Being able to have Alexa in my vehicle is a convenience factor. I already have Siri with my phone stuck to my dash and connected via bluetooth to my car stereo. It can do everything that Alexa can, in the car. Well, except for open my garage door. I don’t have that option for Alexa because it would be too easy for someone to yell into my house from outside “Alexa, open the garage door” without permission. That’s exclusive for my phone with Face ID required. This is a major security problem for people who do have Alexa smart speakers in their home and allow a simple voice command to open a door. If you have this, disable it immediately!
I digress. The convenience of having Alexa in my car is that I have Alexa in my home. I’m used to speaking to Alexa, not so much Siri. I can easily control my thermostats, my lights, and more. The other benefit of a Alexa in your car is that it’s a better listener. I mean, for the small size that the Echo Auto is, it still has 8 microphones on its top. If you turn on your radio, and turn your vehicle’s fan on high, the chances that you’ll be able to successfully talk to Siri is slim to none. Surprisingly, this is less of a challenge with Alexa enabled devices (even the 3rd party ones I’ve tried). My thirsty V8 truck with aftermarket products that make it even louder isn’t exactly quiet. With the engine running, the A/C fan on high, even talking off to the side toward the window–it’s shocking how well Alexa hears me. Siri doesn’t stand a chance.
Echo Auto comes with a 12V power plug with two USB outlets, a Micro USB cable, and an audio AUX cable. I didn’t end up using any of them because, as I previously mentioned, I already had a USB cable routed to exactly where I wanted to mount the Echo Auto. The AUX cable is only necessary if your vehicle’s head unit doesn’t support Bluetooth.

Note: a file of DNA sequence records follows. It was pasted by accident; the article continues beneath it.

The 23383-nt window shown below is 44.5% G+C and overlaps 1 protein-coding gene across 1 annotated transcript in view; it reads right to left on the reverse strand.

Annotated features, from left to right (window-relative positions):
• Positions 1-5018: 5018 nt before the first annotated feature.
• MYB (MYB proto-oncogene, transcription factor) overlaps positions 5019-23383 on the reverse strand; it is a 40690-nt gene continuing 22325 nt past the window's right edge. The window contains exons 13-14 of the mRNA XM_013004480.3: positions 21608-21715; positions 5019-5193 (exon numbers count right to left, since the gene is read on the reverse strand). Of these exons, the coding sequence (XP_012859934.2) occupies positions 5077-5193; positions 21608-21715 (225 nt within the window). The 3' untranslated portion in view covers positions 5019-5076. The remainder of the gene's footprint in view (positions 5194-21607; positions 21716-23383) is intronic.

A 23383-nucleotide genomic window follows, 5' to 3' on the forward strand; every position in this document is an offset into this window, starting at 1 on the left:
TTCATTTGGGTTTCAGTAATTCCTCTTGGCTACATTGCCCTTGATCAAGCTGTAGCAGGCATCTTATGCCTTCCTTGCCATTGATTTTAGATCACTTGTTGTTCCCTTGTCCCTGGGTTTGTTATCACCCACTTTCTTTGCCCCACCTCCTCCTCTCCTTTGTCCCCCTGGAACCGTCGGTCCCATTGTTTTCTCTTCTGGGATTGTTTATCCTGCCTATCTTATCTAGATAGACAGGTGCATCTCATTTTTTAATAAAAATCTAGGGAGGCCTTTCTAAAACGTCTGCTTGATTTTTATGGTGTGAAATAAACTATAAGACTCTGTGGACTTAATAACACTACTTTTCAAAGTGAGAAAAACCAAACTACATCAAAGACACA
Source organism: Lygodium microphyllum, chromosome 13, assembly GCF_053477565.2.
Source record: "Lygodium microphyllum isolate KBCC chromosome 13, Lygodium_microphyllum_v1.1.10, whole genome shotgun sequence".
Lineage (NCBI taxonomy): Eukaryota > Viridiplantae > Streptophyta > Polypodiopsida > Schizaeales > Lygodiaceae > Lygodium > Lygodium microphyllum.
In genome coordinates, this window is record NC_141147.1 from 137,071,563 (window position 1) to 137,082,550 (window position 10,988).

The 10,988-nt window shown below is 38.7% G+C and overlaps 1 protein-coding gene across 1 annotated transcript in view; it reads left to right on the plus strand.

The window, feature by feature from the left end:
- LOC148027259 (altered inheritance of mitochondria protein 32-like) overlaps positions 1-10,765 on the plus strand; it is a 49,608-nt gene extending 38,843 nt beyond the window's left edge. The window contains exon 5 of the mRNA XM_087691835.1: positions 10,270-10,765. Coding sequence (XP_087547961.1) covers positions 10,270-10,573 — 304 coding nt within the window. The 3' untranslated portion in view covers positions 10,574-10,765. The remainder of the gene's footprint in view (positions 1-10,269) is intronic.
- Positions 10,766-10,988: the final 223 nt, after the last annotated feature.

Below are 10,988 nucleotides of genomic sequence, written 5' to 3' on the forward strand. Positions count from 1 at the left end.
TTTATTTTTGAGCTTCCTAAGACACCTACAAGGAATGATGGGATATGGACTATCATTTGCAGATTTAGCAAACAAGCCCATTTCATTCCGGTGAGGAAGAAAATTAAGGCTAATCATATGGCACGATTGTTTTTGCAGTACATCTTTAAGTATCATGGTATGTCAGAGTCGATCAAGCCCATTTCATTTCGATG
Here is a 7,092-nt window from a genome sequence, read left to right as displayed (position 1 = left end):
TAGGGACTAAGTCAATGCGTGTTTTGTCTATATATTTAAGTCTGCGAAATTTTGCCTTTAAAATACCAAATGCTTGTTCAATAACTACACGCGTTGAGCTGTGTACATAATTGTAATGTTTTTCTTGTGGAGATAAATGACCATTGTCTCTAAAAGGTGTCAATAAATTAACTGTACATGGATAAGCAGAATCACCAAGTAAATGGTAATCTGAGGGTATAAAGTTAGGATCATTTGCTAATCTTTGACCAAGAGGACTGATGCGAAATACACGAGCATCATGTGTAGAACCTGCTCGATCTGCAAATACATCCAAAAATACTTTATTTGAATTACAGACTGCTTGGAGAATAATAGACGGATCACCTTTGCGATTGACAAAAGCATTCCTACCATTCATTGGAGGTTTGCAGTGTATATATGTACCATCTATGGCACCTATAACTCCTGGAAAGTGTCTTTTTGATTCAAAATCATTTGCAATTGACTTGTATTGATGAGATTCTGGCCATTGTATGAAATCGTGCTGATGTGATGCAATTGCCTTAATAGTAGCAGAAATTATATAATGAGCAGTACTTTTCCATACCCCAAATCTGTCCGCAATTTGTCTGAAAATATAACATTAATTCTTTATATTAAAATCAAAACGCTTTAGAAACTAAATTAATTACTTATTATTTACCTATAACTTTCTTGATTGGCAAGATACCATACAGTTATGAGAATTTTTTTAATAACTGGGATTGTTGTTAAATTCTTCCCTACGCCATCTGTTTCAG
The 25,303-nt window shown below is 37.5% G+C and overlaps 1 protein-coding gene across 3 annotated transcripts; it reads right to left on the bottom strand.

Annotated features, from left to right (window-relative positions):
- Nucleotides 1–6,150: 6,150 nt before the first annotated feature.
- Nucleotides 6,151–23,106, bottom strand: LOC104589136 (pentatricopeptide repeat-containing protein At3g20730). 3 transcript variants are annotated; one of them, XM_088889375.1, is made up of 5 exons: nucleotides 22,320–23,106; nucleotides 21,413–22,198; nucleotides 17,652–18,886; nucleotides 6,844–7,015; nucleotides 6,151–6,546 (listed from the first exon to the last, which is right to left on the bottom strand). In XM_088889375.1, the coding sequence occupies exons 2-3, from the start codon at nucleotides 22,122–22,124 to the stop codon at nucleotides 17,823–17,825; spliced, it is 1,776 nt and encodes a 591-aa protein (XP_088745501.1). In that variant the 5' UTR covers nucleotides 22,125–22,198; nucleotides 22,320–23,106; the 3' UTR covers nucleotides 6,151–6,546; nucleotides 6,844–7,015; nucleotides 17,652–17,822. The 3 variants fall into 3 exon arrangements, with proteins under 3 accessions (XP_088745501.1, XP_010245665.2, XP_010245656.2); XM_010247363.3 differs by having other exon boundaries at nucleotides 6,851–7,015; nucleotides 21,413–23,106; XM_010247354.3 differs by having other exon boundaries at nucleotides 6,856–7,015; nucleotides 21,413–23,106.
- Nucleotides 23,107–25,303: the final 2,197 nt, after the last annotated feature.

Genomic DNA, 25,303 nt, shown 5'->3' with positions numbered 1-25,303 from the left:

What’s great about Echo Auto is that once it’s paired with your Alexa app on your phone, you can give Echo Auto voice commands and it uses your phone’s speaker to respond. The only difference in your vehicle is that your phone is then paired with your car stereo’s bluetooth for audio so it comes out of your vehicle’s speakers instead. It’s smart tech which in theory, allows you to use Echo Auto anywhere else… not just your car, truck, or SUV. The responses either come out of your phone’s speakers, or any Bluetooth speaker it is paired with. It doesn’t have to be your car.
Hopefully now you have a better understanding as to why an Alexa enabled device in my vehicle makes sense to me.
I am still planning to film this episode “Alexa for your car” and go over each 3rd party manufacturer’s benefits, and do a quick test of each… with a comparison summary at the end. Now I can include Amazon’s own product which kicked things off almost a year ago. Hopefully they will remove the invitation-only block soon so others can get one. Of course, if you aren’t as upset about the lack of Apple Music or Spotify support with 3rd party solutions, you can pick any of them up today.
3rd Party Amazon Alexa-enabled Automotive Products (Updated Frequently)